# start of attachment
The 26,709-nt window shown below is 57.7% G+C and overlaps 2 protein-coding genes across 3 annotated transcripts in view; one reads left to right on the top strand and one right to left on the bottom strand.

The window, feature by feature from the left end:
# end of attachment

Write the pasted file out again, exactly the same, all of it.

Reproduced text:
The 26,709-nt window shown below is 57.7% G+C and overlaps 2 protein-coding genes across 3 annotated transcripts in view; one reads left to right on the top strand and one right to left on the bottom strand.

The window, feature by feature from the left end: